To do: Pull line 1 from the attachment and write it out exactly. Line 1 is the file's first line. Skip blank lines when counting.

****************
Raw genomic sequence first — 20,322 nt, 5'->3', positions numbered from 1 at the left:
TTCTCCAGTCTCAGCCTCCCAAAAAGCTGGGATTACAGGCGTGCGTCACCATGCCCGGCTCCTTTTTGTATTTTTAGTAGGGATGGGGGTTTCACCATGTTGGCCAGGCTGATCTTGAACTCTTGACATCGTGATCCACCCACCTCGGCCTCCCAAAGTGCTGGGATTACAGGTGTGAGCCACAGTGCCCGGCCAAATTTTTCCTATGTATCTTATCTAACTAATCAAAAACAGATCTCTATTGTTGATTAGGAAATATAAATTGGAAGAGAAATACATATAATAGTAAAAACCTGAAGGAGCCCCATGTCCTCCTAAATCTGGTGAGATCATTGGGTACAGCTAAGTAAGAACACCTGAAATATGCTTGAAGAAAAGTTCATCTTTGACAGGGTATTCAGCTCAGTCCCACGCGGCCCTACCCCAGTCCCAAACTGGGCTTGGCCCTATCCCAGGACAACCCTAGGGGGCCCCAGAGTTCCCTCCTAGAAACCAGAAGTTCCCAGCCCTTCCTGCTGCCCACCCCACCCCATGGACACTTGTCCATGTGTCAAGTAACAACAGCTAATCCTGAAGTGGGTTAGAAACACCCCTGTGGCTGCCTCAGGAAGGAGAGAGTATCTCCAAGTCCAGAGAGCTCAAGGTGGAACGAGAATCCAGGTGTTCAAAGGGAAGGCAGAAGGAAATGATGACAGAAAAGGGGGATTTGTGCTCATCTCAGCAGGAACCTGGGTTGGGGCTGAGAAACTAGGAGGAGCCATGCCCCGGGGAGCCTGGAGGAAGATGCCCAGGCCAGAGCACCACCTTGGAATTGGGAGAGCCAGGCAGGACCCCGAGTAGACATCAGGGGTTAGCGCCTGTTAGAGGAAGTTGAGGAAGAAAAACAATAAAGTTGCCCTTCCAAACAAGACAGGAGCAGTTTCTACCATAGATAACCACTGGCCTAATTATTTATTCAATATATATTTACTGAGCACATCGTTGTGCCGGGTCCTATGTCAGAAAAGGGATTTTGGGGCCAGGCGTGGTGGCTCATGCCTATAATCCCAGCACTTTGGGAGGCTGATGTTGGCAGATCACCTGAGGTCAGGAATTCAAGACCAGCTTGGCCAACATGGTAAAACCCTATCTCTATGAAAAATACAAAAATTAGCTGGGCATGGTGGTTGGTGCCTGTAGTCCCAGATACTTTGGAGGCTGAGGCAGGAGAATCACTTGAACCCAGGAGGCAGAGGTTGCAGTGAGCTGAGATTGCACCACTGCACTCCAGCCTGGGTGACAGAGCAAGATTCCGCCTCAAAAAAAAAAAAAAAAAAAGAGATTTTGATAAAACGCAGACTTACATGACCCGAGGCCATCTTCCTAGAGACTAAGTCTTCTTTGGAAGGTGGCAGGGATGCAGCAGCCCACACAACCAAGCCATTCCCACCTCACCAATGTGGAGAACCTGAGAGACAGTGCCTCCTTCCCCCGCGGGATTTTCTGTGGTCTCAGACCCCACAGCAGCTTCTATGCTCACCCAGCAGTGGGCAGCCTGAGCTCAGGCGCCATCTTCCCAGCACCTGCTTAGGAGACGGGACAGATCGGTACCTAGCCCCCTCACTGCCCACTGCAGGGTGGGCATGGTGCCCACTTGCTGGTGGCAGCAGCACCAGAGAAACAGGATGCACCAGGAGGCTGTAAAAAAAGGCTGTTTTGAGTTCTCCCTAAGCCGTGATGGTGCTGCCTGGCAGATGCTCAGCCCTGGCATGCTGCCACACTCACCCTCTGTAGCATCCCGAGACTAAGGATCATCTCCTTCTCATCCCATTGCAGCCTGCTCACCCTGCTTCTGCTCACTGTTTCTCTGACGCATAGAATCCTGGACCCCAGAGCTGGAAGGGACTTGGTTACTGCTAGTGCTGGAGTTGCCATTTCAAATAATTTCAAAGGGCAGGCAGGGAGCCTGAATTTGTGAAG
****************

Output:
Raw genomic sequence first — 20,322 nt, 5'->3', positions numbered from 1 at the left: